18th Century Literature

During the Age of sensibility literature reflected the worldview of the Age of Enlightment (or Age of Reason) – a rational and scientific approach to religious, social, political, and economic issues that promoted a secular view of the world and a general sense of progress and perfectibility. Led by the philosophers who were inspired by the discoveries of the previous century (Newton) and the writings of Descartes, Locke and Bacon.
They sought to discover and to act upon universally valid principles governing humanity, nature, and society. They variously attacked spiritual and scientific authority, dogmatism, intolerance, censorship, and economic and social restraints. They considered the state the proper and rational instrument of progress. The extreme rationalism and skepticism of the age led naturally to deism; the same qualities played a part in bringing the later reaction of romanticism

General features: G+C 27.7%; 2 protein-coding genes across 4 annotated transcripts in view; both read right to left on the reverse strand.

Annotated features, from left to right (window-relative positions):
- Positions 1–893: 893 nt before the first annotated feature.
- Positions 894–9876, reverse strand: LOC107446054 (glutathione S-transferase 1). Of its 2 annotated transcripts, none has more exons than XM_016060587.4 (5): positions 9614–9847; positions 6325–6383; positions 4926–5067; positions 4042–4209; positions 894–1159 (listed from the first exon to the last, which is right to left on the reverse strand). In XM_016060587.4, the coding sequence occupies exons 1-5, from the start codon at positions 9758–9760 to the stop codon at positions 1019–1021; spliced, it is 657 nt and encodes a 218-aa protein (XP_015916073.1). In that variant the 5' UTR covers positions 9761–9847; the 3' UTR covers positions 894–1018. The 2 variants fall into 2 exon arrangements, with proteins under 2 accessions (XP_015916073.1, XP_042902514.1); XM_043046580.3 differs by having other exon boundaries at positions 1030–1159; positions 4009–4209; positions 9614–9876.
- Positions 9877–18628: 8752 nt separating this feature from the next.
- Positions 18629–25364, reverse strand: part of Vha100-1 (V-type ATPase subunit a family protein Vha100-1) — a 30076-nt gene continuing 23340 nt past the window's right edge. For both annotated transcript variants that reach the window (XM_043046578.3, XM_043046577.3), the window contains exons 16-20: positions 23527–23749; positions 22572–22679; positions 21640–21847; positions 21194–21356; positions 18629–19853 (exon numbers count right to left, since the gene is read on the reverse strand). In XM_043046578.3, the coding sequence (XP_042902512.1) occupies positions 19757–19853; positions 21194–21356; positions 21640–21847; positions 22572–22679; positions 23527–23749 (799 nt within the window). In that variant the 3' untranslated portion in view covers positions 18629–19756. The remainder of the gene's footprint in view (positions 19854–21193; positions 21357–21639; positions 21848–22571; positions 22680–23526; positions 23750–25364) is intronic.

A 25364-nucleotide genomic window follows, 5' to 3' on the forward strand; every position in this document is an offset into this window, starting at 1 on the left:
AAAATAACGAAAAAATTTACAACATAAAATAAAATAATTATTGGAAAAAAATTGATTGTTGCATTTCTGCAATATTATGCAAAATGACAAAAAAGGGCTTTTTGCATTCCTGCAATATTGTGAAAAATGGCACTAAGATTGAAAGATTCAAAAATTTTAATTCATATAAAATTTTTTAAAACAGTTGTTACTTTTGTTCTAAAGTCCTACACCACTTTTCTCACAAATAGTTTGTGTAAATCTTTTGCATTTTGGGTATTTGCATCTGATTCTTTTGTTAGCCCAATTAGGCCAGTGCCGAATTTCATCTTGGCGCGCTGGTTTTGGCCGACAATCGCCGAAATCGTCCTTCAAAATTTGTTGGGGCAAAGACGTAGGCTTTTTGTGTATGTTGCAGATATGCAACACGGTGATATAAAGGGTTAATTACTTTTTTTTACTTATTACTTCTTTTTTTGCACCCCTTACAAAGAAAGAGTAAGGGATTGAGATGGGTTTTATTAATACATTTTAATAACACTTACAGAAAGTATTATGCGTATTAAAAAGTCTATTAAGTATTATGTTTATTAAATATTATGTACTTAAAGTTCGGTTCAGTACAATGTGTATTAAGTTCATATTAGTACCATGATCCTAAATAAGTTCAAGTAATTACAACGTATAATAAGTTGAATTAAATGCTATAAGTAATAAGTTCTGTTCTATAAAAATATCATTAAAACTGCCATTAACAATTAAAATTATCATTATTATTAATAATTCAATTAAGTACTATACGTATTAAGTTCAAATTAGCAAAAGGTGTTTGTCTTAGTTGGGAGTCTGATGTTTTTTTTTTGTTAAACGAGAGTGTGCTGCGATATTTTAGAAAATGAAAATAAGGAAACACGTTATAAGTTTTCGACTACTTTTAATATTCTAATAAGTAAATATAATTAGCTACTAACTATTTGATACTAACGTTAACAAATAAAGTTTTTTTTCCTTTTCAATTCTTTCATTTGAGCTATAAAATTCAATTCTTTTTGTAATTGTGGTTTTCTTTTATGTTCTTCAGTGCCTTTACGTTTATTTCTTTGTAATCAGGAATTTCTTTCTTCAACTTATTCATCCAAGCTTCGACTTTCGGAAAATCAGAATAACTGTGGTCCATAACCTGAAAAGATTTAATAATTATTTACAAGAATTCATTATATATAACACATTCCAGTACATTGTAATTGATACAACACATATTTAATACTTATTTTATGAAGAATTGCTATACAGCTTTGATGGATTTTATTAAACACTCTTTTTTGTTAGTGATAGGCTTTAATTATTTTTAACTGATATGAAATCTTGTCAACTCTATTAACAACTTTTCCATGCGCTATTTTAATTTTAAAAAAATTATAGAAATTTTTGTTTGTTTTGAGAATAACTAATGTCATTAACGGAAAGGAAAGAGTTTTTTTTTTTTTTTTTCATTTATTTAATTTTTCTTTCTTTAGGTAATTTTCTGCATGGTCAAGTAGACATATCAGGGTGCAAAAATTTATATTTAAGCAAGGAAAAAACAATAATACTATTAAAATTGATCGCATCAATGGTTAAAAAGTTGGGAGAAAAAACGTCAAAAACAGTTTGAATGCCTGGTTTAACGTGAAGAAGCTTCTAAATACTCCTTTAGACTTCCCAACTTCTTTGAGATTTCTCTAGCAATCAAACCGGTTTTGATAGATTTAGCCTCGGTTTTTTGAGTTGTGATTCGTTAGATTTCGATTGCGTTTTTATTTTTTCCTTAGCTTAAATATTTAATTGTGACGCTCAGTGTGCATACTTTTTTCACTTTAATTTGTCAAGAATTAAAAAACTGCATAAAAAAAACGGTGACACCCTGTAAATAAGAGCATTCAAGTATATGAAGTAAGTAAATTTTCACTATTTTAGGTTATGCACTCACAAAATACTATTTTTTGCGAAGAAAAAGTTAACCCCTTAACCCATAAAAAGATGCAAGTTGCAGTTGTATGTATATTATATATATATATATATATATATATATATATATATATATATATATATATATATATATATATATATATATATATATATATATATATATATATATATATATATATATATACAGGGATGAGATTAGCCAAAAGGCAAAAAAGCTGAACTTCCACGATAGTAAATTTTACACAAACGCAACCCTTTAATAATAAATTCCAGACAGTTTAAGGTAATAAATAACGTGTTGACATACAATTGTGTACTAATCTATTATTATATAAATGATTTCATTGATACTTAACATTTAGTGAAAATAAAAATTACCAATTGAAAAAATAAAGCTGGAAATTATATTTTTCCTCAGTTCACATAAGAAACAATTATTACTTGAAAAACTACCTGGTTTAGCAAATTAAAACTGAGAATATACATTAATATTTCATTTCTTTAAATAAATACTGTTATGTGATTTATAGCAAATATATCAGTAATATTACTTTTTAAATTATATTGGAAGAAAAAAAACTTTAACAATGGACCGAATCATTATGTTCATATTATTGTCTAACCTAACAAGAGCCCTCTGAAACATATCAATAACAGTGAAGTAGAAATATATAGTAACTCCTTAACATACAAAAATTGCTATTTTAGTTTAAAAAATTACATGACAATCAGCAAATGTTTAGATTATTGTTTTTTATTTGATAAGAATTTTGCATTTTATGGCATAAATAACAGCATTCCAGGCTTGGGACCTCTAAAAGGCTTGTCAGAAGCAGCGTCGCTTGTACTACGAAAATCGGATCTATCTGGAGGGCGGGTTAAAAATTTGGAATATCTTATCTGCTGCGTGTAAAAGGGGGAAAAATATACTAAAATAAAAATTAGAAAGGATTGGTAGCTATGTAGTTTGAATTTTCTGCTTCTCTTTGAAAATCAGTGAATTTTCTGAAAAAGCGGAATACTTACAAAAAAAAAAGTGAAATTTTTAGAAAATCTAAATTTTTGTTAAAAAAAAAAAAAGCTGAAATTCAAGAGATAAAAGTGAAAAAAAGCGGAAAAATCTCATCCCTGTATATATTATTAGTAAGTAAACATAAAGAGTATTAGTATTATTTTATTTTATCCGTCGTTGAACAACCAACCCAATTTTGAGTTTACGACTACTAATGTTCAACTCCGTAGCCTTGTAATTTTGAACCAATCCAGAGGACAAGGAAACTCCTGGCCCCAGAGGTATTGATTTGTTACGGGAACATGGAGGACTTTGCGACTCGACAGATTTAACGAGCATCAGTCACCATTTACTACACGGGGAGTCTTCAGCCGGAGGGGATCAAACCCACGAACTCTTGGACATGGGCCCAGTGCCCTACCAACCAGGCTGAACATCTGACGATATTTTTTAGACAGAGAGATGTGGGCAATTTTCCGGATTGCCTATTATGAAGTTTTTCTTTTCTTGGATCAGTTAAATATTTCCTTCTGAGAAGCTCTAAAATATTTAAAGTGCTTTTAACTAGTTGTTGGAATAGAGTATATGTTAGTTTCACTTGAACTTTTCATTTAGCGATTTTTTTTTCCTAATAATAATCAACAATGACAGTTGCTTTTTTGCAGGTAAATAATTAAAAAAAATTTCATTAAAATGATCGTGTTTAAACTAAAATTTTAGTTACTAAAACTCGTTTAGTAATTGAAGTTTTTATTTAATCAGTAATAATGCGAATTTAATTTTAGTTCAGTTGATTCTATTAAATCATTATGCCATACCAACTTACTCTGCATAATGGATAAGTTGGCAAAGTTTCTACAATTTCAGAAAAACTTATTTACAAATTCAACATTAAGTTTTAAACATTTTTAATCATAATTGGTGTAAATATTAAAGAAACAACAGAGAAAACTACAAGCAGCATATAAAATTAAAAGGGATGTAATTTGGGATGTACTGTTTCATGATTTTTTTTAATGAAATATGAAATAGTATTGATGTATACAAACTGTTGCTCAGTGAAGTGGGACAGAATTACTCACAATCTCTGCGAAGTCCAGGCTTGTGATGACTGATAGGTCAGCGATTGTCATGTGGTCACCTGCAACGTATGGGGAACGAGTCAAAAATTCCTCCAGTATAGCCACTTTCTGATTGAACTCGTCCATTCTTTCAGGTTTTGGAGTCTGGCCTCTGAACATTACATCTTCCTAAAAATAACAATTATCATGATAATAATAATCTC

During the end of the 19th century Ann Radcliffe would be the pioneer of the Gothic Novel. Her novel, The Castles of Athlin and Dunbayne in 1789, sets the tone for the majority of her work, which tended to involve innocent, but heroic young women who find themselves in gloomy, mysterious castles ruled by even more mysterious barons with dark pasts. The Romance of the Forest would follow and her most famous novel, The Mysteries of Udolpho, is considered the ultimate Gothic Novel of the late 18th century.
Increased emphasis on instinct and feeling, rather than judgment and restraint. A growing sympathy for the Middle Ages during the Age of Sensibility sparked an interest in medieval ballads and folk literature. Ann Radcliffe's novel would embody all of this in The Mysteries of Udolpho.

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